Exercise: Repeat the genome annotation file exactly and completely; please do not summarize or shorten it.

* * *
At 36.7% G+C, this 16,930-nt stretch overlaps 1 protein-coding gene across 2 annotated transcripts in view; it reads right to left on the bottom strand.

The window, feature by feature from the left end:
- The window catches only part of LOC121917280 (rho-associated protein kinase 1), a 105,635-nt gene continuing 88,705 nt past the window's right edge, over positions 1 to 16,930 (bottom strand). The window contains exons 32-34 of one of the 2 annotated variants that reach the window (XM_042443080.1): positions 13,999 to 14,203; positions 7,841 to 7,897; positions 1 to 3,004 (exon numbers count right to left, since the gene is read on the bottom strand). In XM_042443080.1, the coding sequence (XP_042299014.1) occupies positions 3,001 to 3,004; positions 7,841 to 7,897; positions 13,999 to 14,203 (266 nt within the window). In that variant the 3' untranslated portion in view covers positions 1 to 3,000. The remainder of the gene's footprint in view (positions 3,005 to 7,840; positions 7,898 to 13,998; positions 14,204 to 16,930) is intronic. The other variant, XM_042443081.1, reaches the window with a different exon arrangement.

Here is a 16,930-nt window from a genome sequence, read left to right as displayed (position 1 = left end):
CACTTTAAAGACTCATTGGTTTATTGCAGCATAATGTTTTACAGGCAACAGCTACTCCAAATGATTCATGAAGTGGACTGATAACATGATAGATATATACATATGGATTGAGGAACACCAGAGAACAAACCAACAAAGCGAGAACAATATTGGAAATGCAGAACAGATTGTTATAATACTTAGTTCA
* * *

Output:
At 36.7% G+C, this 16,930-nt stretch overlaps 1 protein-coding gene across 2 annotated transcripts in view; it reads right to left on the bottom strand.

The window, feature by feature from the left end:
- The window catches only part of LOC121917280 (rho-associated protein kinase 1), a 105,635-nt gene continuing 88,705 nt past the window's right edge, over positions 1 to 16,930 (bottom strand). The window contains exons 32-34 of one of the 2 annotated variants that reach the window (XM_042443080.1): positions 13,999 to 14,203; positions 7,841 to 7,897; positions 1 to 3,004 (exon numbers count right to left, since the gene is read on the bottom strand). In XM_042443080.1, the coding sequence (XP_042299014.1) occupies positions 3,001 to 3,004; positions 7,841 to 7,897; positions 13,999 to 14,203 (266 nt within the window). In that variant the 3' untranslated portion in view covers positions 1 to 3,000. The remainder of the gene's footprint in view (positions 3,005 to 7,840; positions 7,898 to 13,998; positions 14,204 to 16,930) is intronic. The other variant, XM_042443081.1, reaches the window with a different exon arrangement.

Here is a 16,930-nt window from a genome sequence, read left to right as displayed (position 1 = left end):
CACTTTAAAGACTCATTGGTTTATTGCAGCATAATGTTTTACAGGCAACAGCTACTCCAAATGATTCATGAAGTGGACTGATAACATGATAGATATATACATATGGATTGAGGAACACCAGAGAACAAACCAACAAAGCGAGAACAATATTGGAAATGCAGAACAGATTGTTATAATACTTAGTTCA